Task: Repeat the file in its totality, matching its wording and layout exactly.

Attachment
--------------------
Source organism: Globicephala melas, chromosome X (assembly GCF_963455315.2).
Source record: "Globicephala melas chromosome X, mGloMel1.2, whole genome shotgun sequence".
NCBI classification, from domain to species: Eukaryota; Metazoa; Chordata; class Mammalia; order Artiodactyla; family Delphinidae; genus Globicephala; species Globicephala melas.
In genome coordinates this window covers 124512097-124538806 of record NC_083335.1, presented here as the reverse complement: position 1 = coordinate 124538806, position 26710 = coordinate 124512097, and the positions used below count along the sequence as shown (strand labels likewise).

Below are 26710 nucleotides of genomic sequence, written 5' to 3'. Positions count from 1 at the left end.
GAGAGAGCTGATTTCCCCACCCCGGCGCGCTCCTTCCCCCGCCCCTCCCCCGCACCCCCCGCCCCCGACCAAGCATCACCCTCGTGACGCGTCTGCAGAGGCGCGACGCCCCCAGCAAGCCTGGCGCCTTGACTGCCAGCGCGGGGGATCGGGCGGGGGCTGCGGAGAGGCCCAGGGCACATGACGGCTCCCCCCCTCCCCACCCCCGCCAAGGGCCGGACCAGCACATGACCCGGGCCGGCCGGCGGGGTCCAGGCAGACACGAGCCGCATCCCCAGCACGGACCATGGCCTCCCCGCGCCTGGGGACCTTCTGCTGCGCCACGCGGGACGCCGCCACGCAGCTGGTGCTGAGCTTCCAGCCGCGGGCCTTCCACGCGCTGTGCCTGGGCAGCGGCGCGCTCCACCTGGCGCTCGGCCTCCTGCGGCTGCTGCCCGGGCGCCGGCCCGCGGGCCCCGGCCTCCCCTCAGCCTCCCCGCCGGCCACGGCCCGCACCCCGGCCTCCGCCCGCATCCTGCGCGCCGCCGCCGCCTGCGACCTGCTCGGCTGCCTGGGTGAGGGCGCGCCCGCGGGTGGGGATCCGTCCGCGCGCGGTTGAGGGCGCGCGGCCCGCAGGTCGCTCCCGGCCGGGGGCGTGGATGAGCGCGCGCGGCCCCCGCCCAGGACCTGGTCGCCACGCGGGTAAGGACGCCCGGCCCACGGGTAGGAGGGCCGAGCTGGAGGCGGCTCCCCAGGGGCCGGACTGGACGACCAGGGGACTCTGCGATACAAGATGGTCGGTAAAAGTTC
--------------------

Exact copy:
Source organism: Globicephala melas, chromosome X (assembly GCF_963455315.2).
Source record: "Globicephala melas chromosome X, mGloMel1.2, whole genome shotgun sequence".
NCBI classification, from domain to species: Eukaryota; Metazoa; Chordata; class Mammalia; order Artiodactyla; family Delphinidae; genus Globicephala; species Globicephala melas.
In genome coordinates this window covers 124512097-124538806 of record NC_083335.1, presented here as the reverse complement: position 1 = coordinate 124538806, position 26710 = coordinate 124512097, and the positions used below count along the sequence as shown (strand labels likewise).

Below are 26710 nucleotides of genomic sequence, written 5' to 3'. Positions count from 1 at the left end.
GAGAGAGCTGATTTCCCCACCCCGGCGCGCTCCTTCCCCCGCCCCTCCCCCGCACCCCCCGCCCCCGACCAAGCATCACCCTCGTGACGCGTCTGCAGAGGCGCGACGCCCCCAGCAAGCCTGGCGCCTTGACTGCCAGCGCGGGGGATCGGGCGGGGGCTGCGGAGAGGCCCAGGGCACATGACGGCTCCCCCCCTCCCCACCCCCGCCAAGGGCCGGACCAGCACATGACCCGGGCCGGCCGGCGGGGTCCAGGCAGACACGAGCCGCATCCCCAGCACGGACCATGGCCTCCCCGCGCCTGGGGACCTTCTGCTGCGCCACGCGGGACGCCGCCACGCAGCTGGTGCTGAGCTTCCAGCCGCGGGCCTTCCACGCGCTGTGCCTGGGCAGCGGCGCGCTCCACCTGGCGCTCGGCCTCCTGCGGCTGCTGCCCGGGCGCCGGCCCGCGGGCCCCGGCCTCCCCTCAGCCTCCCCGCCGGCCACGGCCCGCACCCCGGCCTCCGCCCGCATCCTGCGCGCCGCCGCCGCCTGCGACCTGCTCGGCTGCCTGGGTGAGGGCGCGCCCGCGGGTGGGGATCCGTCCGCGCGCGGTTGAGGGCGCGCGGCCCGCAGGTCGCTCCCGGCCGGGGGCGTGGATGAGCGCGCGCGGCCCCCGCCCAGGACCTGGTCGCCACGCGGGTAAGGACGCCCGGCCCACGGGTAGGAGGGCCGAGCTGGAGGCGGCTCCCCAGGGGCCGGACTGGACGACCAGGGGACTCTGCGATACAAGATGGTCGGTAAAAGTTC